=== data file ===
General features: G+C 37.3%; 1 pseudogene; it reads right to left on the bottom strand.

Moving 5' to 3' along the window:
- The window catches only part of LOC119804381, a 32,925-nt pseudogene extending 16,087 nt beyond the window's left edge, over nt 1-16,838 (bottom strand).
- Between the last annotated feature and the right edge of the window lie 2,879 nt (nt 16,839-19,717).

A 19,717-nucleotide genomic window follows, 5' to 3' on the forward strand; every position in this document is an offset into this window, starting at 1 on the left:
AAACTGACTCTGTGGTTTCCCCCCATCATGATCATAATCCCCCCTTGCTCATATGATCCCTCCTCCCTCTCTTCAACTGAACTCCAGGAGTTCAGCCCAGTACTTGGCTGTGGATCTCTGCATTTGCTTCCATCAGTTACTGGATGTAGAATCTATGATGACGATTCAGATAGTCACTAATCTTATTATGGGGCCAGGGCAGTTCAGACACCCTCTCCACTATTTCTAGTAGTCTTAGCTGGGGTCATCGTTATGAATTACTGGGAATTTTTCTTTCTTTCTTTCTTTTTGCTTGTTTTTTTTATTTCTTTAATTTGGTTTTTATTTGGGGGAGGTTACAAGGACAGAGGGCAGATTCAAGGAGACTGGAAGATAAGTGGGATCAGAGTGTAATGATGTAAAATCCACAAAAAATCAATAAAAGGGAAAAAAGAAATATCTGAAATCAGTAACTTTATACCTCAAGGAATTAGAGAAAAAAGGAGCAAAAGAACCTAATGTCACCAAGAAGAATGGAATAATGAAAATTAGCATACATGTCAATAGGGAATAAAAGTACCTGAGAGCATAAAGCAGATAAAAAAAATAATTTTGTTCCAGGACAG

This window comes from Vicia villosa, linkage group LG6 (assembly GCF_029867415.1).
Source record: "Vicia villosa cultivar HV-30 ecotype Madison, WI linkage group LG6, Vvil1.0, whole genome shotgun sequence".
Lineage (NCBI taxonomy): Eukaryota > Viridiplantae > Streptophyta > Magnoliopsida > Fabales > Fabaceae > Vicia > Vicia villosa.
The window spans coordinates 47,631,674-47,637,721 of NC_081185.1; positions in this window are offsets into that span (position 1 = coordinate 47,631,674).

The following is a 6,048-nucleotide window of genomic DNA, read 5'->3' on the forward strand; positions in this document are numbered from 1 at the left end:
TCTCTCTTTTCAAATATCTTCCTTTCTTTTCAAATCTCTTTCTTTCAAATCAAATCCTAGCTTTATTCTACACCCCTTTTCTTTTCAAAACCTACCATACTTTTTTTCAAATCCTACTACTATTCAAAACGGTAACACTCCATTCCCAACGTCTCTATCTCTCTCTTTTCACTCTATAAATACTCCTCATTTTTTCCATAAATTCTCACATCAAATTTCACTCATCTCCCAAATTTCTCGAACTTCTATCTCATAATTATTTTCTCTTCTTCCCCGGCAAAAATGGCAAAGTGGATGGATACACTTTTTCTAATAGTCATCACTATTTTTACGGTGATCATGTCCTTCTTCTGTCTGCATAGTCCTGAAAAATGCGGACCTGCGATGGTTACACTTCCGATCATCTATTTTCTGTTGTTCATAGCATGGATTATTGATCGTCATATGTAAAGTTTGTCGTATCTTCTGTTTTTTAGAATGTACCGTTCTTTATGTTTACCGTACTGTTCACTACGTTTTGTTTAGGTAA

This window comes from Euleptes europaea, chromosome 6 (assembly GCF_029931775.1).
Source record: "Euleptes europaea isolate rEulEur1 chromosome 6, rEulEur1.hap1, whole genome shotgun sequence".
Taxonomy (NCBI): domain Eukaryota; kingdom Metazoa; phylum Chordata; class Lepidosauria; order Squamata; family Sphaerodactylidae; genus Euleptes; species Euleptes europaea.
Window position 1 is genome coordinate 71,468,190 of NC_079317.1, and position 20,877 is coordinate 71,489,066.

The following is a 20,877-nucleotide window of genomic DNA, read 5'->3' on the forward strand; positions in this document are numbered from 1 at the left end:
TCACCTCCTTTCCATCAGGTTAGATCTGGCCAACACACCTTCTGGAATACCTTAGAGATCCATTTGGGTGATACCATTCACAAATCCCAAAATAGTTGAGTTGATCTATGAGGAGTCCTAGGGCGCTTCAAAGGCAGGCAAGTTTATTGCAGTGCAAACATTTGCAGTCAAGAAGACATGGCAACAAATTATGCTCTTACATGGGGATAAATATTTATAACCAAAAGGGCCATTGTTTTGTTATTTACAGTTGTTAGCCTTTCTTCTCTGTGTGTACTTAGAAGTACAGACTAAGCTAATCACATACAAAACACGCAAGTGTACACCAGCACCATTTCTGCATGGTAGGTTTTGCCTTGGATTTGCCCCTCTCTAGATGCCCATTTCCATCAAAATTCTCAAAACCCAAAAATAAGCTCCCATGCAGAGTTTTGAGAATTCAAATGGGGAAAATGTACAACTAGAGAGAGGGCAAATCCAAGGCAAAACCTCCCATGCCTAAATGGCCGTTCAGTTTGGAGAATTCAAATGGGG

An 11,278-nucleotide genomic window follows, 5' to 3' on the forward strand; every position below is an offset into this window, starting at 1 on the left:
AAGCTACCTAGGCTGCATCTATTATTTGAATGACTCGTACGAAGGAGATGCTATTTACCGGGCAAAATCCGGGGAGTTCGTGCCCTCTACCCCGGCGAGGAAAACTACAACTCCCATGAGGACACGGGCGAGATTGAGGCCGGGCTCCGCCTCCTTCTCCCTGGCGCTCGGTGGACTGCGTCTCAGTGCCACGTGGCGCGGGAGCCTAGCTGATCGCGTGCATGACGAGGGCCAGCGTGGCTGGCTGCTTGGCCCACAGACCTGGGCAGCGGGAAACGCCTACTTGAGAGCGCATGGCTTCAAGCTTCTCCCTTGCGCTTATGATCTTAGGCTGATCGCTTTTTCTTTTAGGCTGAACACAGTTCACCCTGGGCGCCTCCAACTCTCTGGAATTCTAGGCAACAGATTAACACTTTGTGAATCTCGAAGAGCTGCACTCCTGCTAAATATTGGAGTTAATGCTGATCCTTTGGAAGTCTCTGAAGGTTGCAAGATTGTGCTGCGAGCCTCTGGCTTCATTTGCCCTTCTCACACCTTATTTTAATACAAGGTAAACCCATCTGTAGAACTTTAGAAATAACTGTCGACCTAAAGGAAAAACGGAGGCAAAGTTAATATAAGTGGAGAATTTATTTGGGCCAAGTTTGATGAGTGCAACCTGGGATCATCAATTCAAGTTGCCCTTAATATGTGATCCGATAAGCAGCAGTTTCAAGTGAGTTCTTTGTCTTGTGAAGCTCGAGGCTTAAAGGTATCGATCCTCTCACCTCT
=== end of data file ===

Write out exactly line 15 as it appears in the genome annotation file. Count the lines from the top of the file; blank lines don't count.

Taxonomy (NCBI): domain Eukaryota; kingdom Metazoa; phylum Chordata; class Lepidosauria; order Squamata; family Sphaerodactylidae; genus Euleptes; species Euleptes europaea.